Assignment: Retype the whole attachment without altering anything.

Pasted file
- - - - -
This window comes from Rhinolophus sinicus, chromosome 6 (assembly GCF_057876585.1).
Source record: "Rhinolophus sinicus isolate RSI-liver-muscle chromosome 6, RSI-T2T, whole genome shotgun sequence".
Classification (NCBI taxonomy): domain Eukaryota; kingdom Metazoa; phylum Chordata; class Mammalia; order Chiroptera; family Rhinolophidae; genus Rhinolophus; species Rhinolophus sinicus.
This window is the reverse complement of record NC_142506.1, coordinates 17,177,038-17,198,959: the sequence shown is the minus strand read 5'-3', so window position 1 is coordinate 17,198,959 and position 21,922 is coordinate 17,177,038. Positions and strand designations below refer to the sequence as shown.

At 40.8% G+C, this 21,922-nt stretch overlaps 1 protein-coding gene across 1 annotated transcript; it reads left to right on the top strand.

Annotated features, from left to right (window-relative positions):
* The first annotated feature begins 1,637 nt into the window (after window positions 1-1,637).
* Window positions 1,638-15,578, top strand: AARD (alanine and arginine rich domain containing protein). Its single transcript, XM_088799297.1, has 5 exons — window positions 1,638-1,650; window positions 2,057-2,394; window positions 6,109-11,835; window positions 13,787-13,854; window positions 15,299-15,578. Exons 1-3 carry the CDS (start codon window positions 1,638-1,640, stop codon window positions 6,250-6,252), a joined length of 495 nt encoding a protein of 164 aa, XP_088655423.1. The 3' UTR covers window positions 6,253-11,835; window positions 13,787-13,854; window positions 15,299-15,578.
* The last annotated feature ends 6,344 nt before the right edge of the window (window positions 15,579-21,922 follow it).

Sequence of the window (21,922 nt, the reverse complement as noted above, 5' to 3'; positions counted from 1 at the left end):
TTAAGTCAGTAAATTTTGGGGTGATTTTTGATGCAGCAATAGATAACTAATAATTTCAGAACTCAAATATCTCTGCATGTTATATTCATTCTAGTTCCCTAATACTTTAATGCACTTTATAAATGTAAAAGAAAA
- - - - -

This window comes from Rhinolophus sinicus, chromosome 6 (assembly GCF_057876585.1).
Source record: "Rhinolophus sinicus isolate RSI-liver-muscle chromosome 6, RSI-T2T, whole genome shotgun sequence".
Classification (NCBI taxonomy): domain Eukaryota; kingdom Metazoa; phylum Chordata; class Mammalia; order Chiroptera; family Rhinolophidae; genus Rhinolophus; species Rhinolophus sinicus.
This window is the reverse complement of record NC_142506.1, coordinates 17,177,038-17,198,959: the sequence shown is the minus strand read 5'-3', so window position 1 is coordinate 17,198,959 and position 21,922 is coordinate 17,177,038. Positions and strand designations below refer to the sequence as shown.

At 40.8% G+C, this 21,922-nt stretch overlaps 1 protein-coding gene across 1 annotated transcript; it reads left to right on the top strand.

Annotated features, from left to right (window-relative positions):
* The first annotated feature begins 1,637 nt into the window (after window positions 1-1,637).
* Window positions 1,638-15,578, top strand: AARD (alanine and arginine rich domain containing protein). Its single transcript, XM_088799297.1, has 5 exons — window positions 1,638-1,650; window positions 2,057-2,394; window positions 6,109-11,835; window positions 13,787-13,854; window positions 15,299-15,578. Exons 1-3 carry the CDS (start codon window positions 1,638-1,640, stop codon window positions 6,250-6,252), a joined length of 495 nt encoding a protein of 164 aa, XP_088655423.1. The 3' UTR covers window positions 6,253-11,835; window positions 13,787-13,854; window positions 15,299-15,578.
* The last annotated feature ends 6,344 nt before the right edge of the window (window positions 15,579-21,922 follow it).

Sequence of the window (21,922 nt, the reverse complement as noted above, 5' to 3'; positions counted from 1 at the left end):
TTAAGTCAGTAAATTTTGGGGTGATTTTTGATGCAGCAATAGATAACTAATAATTTCAGAACTCAAATATCTCTGCATGTTATATTCATTCTAGTTCCCTAATACTTTAATGCACTTTATAAATGTAAAAGAAAA